In 1914 “The Christmas Truce” was a series of widespread ceasefires that took place along the Western Front during World War I around Christmas time. Through the week leading up to Christmas, parties of German and British soldiers began to exchange seasonal greetings and songs between their trenches. The tension in some instances was reduced to the point that soldiers would walk across to talk to their opposing forces.
On Christmas Eve and Christmas Day, many soldiers from British and German units (and to a lesser degree, from French units) independently ventured into “no man’s land”, or the area between trenches. The troops mingled, exchanging food and souvenirs, held joint burial ceremonies to lay to rest those who had died in the preceding days, and many of these encounters meetings ended in carol-singing. Troops from both sides were also in many instances played soccer together.
Though it was not an official truce, approximately 100,000 British and German troops were involved in unofficial cessations of fighting along the Western Front. The first of these truces started on Christmas Eve, 1914, when German troops began decorating the area around their trenches in the region of Ypres, Belgium and particularly in Saint-Yvon.
In some areas the truces lasted beyond Christmas, even past New Year’s Day. Orders to resume fighting were ignored for days, and in some cases, were only followed when there was the threat of court marshal and in some cases firing squads if fighting was not resumed. What does this truce show to us as a people? It shows us the ability, even in the darkest of hours, to find common ground with those we view as our enemy. What this means is that we have the ability to put aside our differences, whatever they may be, and find common ground and peace between two people or two groups. In nearly 100 years we have come so far with the advancement of technology, but I fear we may have lost something of greater value.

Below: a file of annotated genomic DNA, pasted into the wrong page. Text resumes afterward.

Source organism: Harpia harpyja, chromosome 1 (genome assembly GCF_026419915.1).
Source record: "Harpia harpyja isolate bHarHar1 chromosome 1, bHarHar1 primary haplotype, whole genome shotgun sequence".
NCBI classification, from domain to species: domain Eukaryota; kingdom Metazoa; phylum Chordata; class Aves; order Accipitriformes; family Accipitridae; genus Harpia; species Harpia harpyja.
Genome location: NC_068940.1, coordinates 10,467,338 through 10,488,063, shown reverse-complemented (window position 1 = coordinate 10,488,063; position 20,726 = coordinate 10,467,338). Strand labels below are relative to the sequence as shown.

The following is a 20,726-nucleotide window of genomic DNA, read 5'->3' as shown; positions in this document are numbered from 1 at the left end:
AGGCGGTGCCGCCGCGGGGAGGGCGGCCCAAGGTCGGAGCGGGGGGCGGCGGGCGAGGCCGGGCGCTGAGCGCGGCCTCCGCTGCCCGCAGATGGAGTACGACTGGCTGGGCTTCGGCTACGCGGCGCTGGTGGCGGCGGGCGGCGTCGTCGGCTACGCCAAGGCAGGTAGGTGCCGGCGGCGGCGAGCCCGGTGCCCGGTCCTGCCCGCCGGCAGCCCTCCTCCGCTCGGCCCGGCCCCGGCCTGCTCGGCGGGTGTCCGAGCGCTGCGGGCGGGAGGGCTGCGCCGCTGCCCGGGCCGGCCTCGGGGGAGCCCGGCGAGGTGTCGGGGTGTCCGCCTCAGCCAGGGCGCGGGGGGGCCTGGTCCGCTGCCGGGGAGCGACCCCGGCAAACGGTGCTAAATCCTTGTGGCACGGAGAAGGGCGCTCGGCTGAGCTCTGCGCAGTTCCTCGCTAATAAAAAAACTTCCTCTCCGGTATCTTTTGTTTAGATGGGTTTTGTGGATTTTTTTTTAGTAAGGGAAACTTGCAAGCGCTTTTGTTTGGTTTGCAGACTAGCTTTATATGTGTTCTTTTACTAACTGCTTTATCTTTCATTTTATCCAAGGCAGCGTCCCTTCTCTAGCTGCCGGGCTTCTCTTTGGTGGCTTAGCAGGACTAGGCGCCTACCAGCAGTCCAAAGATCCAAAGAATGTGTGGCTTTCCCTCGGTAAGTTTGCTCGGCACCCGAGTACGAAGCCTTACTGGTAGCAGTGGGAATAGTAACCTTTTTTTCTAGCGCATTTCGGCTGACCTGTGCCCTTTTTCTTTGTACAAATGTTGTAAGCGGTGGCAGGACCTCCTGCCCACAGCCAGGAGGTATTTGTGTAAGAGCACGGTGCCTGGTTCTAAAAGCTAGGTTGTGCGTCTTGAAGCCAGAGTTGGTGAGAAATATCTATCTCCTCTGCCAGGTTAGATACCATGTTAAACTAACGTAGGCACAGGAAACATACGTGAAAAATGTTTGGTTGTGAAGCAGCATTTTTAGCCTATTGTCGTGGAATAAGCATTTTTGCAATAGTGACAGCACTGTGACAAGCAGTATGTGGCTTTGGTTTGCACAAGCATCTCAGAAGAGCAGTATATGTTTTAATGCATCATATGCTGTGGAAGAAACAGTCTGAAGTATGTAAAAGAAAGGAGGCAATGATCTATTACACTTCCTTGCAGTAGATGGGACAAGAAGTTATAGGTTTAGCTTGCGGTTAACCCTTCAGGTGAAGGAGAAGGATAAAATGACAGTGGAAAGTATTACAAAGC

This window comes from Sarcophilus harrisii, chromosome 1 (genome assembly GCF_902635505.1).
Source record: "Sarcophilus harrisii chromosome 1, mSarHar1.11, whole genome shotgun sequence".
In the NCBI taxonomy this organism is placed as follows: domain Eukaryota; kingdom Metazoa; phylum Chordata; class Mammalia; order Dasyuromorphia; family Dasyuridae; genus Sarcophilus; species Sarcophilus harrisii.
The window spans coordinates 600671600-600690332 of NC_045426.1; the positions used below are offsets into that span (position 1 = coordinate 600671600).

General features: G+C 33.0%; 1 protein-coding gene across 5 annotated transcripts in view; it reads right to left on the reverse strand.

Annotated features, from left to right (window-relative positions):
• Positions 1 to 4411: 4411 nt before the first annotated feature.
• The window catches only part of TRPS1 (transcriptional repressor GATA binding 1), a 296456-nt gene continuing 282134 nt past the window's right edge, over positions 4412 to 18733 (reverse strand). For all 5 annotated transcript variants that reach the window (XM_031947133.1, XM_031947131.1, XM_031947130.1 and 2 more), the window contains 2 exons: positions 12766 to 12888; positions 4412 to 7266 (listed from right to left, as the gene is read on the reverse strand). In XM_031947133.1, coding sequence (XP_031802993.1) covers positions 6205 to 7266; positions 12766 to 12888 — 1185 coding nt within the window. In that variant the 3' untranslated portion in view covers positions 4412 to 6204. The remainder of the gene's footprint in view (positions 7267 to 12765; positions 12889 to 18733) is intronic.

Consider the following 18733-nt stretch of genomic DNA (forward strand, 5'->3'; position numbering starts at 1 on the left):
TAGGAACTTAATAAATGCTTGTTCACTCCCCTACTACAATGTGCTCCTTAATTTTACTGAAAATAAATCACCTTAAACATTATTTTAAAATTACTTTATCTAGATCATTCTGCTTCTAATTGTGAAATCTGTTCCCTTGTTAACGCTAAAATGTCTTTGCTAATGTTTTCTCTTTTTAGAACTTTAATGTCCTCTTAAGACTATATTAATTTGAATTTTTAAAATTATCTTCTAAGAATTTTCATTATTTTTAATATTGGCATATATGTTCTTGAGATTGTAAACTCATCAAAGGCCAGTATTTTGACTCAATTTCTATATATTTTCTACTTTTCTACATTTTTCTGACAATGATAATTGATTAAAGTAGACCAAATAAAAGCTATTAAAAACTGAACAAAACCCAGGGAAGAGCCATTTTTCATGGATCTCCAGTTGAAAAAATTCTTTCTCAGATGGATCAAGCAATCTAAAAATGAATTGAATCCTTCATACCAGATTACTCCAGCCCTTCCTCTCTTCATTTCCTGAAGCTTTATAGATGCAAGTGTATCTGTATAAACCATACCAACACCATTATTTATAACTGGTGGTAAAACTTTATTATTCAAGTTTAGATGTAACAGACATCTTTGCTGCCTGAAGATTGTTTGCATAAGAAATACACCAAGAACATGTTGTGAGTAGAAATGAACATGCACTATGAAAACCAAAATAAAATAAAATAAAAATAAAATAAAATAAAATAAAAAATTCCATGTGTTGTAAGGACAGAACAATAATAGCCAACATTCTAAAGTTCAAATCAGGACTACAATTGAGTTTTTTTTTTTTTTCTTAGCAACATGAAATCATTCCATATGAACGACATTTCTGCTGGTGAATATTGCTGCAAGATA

In these days where we fight over small trivial things, so often the hate that is created makes it impossible to forgive. We hate because of color, because of creed, because of sexual orientation. We can’t forgive others or accept them for being who they are. So what is it we can look to this truce for and hope to learn? We can learn the value of understanding and the value of forgiveness. If two groups who hours earlier were shooting at one another across a “no man’s land” which was filled with mud, snow, and the blood of their comrades could find peace and friendship, how can we as a people not find a way to create peace over issues in the present day?
If we look to the soldiers and officers who, against orders, found friendships, some which lasted decades after the war, we can, and we should, be able to find acceptance of those who are different, no matter what that difference may be. In this time of year where we welcome a new beginning, let this be the time and the year we welcome peace into our lives and into our hearts.
By Justin Nutt, LMSW, CSW
SJS Staff Writer-Clinical Editor